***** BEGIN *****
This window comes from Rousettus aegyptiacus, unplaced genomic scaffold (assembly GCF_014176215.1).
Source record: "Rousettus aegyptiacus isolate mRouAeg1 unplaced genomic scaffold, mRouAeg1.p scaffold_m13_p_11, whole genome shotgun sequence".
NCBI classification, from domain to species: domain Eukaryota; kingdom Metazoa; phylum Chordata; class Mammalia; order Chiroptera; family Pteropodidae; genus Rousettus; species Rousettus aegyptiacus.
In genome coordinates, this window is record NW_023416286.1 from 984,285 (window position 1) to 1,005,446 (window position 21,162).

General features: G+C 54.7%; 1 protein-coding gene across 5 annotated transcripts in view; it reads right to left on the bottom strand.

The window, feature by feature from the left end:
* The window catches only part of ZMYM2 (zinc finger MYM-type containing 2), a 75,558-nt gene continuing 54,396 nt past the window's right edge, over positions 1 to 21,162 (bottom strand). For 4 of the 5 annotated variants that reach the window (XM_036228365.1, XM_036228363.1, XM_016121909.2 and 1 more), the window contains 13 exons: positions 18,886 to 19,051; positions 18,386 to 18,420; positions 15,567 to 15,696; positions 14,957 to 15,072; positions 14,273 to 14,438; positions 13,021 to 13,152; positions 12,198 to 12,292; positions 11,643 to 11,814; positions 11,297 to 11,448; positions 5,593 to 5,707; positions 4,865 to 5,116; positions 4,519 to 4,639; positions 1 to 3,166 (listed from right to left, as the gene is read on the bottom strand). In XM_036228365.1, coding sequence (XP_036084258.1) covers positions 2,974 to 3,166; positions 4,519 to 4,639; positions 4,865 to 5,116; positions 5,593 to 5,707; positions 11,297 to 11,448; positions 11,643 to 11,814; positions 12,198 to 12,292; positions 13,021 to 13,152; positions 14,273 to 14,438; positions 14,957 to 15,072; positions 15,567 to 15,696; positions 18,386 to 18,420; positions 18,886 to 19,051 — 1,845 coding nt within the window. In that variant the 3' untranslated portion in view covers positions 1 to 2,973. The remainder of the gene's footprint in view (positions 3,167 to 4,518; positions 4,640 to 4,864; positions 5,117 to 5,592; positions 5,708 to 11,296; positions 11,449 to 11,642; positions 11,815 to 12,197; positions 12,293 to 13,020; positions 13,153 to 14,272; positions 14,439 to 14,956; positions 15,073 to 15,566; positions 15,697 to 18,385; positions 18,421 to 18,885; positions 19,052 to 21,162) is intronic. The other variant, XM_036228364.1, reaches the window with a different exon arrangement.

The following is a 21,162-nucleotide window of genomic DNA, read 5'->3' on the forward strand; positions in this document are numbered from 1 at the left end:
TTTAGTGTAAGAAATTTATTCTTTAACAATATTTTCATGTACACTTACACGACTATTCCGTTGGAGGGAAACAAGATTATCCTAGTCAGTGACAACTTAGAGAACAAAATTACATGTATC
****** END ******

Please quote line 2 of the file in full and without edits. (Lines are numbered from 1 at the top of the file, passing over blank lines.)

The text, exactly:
Source record: "Rousettus aegyptiacus isolate mRouAeg1 unplaced genomic scaffold, mRouAeg1.p scaffold_m13_p_11, whole genome shotgun sequence".